Latifa Jackson has been tested throughout her entire life.
And these tests haven’t just come in the classroom.
The 43-year-old native of St. Petersburg, Fla. is currently wrapping up her MBA degree from Saint Leo University. She and her husband, Rodney, have a blended family with five sons ranging in age from 20 to 25.
A Challenging Family Heritage
Jackson’s grandparents, George and Vinnie Hurst, were born in the late 1910s and were from McCrea, Ga. and Vidalia, Ga., respectively. While they grew up in the post-Civil War era, they lived in an environment where they were treated like slaves.
“I remember them telling me their stories when I was a little girl,” she says. “My grandfather wasn’t allowed to go to school or learn how to read for a while. They had to live on a master’s property and worked out in fields. It was called sharecropping, which was basically a different form of slavery.”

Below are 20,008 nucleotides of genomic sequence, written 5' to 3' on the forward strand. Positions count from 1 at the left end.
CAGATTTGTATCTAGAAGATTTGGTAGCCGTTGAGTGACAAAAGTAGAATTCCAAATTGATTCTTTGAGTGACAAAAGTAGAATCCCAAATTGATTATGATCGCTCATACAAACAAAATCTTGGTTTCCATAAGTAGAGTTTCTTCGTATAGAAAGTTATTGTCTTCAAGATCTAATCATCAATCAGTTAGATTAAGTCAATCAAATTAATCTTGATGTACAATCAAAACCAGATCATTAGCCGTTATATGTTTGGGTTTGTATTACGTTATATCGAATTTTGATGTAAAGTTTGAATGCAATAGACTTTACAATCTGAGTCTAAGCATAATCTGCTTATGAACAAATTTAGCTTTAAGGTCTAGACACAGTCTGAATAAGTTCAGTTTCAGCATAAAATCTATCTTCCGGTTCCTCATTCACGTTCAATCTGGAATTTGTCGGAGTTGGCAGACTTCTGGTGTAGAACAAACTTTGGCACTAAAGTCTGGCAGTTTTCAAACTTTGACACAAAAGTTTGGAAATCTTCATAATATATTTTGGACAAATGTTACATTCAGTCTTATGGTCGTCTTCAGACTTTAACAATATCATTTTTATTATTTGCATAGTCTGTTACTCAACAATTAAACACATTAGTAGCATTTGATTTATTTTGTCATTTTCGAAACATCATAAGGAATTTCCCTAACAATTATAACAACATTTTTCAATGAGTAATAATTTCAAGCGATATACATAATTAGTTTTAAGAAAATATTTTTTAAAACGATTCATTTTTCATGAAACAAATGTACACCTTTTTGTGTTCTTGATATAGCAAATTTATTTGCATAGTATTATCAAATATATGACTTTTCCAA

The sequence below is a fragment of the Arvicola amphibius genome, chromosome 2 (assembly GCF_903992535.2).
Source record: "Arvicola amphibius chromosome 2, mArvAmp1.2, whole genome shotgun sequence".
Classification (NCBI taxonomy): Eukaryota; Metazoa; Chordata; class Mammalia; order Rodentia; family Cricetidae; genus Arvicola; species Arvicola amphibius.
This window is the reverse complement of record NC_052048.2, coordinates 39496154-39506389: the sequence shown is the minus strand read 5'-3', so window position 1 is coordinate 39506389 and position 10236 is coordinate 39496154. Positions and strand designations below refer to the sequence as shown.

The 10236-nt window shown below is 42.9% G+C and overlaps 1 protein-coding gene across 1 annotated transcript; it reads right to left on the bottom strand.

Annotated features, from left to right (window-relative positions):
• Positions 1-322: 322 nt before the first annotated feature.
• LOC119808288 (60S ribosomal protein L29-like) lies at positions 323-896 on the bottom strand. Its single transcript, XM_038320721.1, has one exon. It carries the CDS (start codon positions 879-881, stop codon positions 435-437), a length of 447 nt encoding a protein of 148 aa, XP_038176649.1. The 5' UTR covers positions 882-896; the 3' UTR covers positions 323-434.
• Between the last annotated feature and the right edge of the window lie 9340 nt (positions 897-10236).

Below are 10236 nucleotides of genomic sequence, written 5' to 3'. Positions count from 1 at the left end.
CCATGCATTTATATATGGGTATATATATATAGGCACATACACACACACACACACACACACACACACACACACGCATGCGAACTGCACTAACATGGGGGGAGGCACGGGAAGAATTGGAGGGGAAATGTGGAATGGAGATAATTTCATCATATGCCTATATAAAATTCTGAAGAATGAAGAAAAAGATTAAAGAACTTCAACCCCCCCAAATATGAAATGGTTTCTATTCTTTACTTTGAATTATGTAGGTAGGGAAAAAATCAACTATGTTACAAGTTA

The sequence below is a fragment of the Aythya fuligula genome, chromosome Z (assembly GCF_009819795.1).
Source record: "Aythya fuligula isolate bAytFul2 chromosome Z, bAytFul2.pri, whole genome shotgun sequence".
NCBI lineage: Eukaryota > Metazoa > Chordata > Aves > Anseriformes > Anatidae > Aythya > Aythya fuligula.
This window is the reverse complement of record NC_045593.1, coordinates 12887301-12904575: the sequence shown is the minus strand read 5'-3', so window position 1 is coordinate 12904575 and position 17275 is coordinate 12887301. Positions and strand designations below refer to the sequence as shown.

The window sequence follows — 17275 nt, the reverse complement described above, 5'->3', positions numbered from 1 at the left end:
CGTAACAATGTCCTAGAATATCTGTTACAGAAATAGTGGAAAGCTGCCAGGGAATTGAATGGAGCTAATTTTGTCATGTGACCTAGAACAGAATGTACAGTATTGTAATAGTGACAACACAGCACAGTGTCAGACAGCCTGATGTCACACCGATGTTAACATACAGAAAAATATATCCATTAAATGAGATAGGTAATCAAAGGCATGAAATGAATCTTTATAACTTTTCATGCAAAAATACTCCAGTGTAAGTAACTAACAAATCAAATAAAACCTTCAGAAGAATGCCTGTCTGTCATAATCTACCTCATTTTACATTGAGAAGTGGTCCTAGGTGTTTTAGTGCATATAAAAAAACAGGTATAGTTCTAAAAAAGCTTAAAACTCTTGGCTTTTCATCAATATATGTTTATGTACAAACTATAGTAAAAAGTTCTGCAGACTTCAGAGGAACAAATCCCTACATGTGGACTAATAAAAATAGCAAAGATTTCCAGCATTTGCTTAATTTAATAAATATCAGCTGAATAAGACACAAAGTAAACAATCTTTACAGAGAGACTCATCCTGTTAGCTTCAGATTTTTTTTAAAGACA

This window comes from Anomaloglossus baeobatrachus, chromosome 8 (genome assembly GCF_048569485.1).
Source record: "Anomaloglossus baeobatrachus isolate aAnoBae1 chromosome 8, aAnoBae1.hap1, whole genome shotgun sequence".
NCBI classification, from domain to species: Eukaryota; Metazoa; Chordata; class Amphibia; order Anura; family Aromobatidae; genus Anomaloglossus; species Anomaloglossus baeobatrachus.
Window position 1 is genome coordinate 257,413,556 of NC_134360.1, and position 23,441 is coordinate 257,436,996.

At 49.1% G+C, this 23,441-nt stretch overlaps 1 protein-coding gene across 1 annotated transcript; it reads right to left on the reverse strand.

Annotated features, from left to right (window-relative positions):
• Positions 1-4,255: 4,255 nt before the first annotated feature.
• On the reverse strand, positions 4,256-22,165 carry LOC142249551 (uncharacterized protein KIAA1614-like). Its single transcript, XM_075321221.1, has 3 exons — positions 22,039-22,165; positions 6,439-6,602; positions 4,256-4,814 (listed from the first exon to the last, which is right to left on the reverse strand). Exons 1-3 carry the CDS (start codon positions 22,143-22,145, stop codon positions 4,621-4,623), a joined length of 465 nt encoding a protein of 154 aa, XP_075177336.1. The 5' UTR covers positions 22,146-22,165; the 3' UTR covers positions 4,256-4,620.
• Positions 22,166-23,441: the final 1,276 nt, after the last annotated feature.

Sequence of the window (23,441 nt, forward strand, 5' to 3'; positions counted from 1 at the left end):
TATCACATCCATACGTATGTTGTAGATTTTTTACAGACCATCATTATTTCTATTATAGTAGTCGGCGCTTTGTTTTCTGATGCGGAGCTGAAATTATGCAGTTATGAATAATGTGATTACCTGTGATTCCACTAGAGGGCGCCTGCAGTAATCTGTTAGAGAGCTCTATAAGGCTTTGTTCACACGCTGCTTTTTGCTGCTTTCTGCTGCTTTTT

Some of her grandfather’s siblings were able to escape to Florida in the middle of the night, which is where many of her relatives settled.
Because her mother, Olivia Hurst, suffered from a severe form of rheumatoid arthritis starting in her late teens, Jackson was mostly raised by her grandparents. These circumstances made her grow up quickly.
“I started working at the age of 14,” she says. “By high school, I was paying bills and maintaining the finances for our family.”
She has also been inspired by many of her relatives who have served in the U.S. armed Forces.
“My uncle served in the Iraq war where he was awarded a Purple Heart due to his bravery,” she says. “Seeing their sacrifices to our country really inspired me to work even harder growing up.”
Caring for her sickly mother was what Jackson was simply born to do.
“Her joints would just flail with pain,” she says. “For basically my entire life, I was in and out of hospitals with her. As an only child, I took care of her for many years. Since she was never able to work, my income was her lifeblood. Plus, I had a full-time job and five boys to raise. I’ve basically completed my degree in surgery rooms, nursing homes, rehab facilities and intensive care units.”
It was something her mother, Olivia Hurst, told her shortly before she passed away that has always stuck with her.
“She told me that I had to promise her that I’d go back to school and finish my master’s degree. I wrote an appeal and was able to regain entry back into the MBA program.”